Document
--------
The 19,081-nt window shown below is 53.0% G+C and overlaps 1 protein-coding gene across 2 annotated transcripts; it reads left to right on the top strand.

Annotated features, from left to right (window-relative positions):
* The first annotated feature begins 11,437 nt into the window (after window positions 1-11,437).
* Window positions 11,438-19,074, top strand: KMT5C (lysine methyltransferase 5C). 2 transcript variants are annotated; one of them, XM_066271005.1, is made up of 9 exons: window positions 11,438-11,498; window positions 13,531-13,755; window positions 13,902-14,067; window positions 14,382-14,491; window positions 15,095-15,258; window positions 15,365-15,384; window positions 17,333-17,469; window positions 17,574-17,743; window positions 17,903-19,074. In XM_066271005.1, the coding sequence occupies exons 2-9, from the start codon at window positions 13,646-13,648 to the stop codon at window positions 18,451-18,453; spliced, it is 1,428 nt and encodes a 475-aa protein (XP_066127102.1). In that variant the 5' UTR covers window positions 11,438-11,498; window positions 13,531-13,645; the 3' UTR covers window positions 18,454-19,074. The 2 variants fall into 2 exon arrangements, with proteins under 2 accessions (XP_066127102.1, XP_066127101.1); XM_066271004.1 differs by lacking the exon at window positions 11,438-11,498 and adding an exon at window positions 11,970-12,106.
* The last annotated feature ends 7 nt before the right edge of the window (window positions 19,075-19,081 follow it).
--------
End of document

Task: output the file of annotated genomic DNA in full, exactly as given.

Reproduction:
The 19,081-nt window shown below is 53.0% G+C and overlaps 1 protein-coding gene across 2 annotated transcripts; it reads left to right on the top strand.

Annotated features, from left to right (window-relative positions):
* The first annotated feature begins 11,437 nt into the window (after window positions 1-11,437).
* Window positions 11,438-19,074, top strand: KMT5C (lysine methyltransferase 5C). 2 transcript variants are annotated; one of them, XM_066271005.1, is made up of 9 exons: window positions 11,438-11,498; window positions 13,531-13,755; window positions 13,902-14,067; window positions 14,382-14,491; window positions 15,095-15,258; window positions 15,365-15,384; window positions 17,333-17,469; window positions 17,574-17,743; window positions 17,903-19,074. In XM_066271005.1, the coding sequence occupies exons 2-9, from the start codon at window positions 13,646-13,648 to the stop codon at window positions 18,451-18,453; spliced, it is 1,428 nt and encodes a 475-aa protein (XP_066127102.1). In that variant the 5' UTR covers window positions 11,438-11,498; window positions 13,531-13,645; the 3' UTR covers window positions 18,454-19,074. The 2 variants fall into 2 exon arrangements, with proteins under 2 accessions (XP_066127102.1, XP_066127101.1); XM_066271004.1 differs by lacking the exon at window positions 11,438-11,498 and adding an exon at window positions 11,970-12,106.
* The last annotated feature ends 7 nt before the right edge of the window (window positions 19,075-19,081 follow it).